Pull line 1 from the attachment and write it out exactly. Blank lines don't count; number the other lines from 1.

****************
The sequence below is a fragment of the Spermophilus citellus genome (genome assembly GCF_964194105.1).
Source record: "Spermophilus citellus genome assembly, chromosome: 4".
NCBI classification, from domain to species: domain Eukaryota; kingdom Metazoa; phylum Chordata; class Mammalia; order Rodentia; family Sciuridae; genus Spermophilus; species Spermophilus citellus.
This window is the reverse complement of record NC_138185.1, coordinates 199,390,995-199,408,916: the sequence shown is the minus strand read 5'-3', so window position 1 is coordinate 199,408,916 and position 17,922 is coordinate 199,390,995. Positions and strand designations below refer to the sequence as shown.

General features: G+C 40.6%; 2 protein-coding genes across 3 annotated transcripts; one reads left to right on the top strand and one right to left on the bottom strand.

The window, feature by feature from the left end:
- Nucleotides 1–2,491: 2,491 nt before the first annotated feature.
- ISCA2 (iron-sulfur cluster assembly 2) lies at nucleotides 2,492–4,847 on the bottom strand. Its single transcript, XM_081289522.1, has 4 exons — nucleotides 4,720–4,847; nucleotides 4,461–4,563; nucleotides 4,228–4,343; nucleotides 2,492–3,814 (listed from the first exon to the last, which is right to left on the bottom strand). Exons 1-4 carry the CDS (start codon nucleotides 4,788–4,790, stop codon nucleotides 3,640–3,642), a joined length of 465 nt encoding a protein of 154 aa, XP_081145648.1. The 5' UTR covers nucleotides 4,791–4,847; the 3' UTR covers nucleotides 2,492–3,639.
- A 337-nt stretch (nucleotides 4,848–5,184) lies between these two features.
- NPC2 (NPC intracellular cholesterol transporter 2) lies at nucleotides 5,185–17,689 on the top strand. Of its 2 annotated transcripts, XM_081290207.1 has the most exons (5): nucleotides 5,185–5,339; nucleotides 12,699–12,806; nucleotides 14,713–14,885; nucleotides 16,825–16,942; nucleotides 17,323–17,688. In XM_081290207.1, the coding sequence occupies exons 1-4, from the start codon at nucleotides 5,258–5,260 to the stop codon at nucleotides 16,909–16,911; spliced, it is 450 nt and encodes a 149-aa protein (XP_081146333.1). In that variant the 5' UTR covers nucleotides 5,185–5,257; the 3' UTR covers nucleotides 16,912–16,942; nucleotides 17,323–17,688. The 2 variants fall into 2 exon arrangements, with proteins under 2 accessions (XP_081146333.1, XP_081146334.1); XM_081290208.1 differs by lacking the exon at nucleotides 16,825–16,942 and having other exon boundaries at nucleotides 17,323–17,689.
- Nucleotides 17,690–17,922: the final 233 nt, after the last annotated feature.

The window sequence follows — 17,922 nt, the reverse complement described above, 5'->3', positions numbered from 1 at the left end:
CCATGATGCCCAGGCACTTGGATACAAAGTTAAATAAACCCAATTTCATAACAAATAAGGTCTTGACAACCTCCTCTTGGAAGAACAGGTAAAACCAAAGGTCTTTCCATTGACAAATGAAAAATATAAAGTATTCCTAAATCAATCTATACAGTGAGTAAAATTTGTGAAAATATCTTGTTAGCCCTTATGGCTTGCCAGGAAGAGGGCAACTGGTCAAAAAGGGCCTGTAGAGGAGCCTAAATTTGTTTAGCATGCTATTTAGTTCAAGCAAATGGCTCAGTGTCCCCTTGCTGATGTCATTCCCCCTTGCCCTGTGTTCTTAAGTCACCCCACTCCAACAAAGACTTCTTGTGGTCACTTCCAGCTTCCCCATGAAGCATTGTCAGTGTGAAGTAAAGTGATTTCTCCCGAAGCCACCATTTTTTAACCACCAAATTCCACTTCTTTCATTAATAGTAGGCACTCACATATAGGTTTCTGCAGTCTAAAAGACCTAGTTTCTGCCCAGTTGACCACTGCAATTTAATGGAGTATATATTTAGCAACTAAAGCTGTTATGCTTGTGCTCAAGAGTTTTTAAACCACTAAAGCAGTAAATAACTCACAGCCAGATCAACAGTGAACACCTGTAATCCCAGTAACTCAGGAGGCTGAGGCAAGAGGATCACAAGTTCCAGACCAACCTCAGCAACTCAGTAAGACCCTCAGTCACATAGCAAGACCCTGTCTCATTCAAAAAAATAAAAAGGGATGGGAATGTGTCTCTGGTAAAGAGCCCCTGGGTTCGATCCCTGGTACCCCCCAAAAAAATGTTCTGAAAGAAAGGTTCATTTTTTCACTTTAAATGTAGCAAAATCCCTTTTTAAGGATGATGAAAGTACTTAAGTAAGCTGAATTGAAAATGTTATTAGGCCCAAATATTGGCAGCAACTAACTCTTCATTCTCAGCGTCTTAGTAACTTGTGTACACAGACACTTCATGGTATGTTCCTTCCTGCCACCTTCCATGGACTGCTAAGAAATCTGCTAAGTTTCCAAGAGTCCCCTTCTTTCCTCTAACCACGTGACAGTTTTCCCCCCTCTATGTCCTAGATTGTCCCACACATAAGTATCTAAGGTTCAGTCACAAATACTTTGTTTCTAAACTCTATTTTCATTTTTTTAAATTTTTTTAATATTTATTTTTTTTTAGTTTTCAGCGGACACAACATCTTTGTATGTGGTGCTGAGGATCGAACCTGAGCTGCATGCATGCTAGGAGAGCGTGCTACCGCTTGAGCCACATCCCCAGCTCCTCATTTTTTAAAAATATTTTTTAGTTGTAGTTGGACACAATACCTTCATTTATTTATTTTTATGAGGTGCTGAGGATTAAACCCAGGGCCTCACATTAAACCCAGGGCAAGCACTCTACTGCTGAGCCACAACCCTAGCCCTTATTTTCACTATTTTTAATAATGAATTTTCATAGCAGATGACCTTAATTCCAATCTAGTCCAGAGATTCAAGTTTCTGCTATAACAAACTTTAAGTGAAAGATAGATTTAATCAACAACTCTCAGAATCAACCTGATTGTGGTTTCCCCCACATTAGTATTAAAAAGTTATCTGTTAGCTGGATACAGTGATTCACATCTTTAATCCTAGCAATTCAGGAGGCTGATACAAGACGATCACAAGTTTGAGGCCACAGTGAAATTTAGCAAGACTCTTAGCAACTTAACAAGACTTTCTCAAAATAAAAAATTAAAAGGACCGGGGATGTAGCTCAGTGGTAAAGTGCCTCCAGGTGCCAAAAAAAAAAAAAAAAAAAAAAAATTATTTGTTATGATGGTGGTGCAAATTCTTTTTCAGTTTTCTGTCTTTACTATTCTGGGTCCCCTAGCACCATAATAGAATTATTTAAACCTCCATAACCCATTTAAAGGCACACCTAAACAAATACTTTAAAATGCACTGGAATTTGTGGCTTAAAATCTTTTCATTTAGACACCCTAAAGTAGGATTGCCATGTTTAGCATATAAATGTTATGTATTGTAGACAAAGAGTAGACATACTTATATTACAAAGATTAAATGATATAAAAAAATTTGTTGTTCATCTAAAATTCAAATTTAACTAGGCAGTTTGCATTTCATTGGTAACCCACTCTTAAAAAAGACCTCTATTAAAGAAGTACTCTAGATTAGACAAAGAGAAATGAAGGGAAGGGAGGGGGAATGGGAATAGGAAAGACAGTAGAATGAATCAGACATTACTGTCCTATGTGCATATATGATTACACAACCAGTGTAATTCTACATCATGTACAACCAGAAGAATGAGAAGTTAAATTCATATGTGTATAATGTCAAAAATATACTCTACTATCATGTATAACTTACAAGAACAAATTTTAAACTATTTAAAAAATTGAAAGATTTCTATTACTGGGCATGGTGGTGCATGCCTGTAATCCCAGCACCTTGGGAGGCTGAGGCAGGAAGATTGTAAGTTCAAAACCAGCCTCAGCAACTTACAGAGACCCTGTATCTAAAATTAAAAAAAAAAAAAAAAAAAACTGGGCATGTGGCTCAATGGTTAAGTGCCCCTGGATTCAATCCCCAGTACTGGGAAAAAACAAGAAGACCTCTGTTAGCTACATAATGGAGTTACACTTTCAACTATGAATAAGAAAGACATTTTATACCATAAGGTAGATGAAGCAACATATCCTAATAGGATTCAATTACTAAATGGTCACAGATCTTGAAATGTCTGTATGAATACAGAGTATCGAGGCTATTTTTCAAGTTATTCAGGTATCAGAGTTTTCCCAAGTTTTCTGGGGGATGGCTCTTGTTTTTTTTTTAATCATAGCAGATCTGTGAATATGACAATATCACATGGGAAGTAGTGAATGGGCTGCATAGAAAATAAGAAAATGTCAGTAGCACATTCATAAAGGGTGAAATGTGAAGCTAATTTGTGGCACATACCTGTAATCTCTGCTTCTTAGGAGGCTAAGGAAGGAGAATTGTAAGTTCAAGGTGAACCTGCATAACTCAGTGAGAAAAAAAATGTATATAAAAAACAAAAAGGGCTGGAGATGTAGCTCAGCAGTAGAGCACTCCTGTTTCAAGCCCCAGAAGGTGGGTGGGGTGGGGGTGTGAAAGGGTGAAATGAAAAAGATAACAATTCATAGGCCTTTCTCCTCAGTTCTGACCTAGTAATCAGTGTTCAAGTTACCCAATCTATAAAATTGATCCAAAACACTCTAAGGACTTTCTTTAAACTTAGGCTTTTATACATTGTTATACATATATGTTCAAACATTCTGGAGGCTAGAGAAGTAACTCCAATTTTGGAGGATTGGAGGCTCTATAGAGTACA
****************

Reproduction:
The sequence below is a fragment of the Spermophilus citellus genome (genome assembly GCF_964194105.1).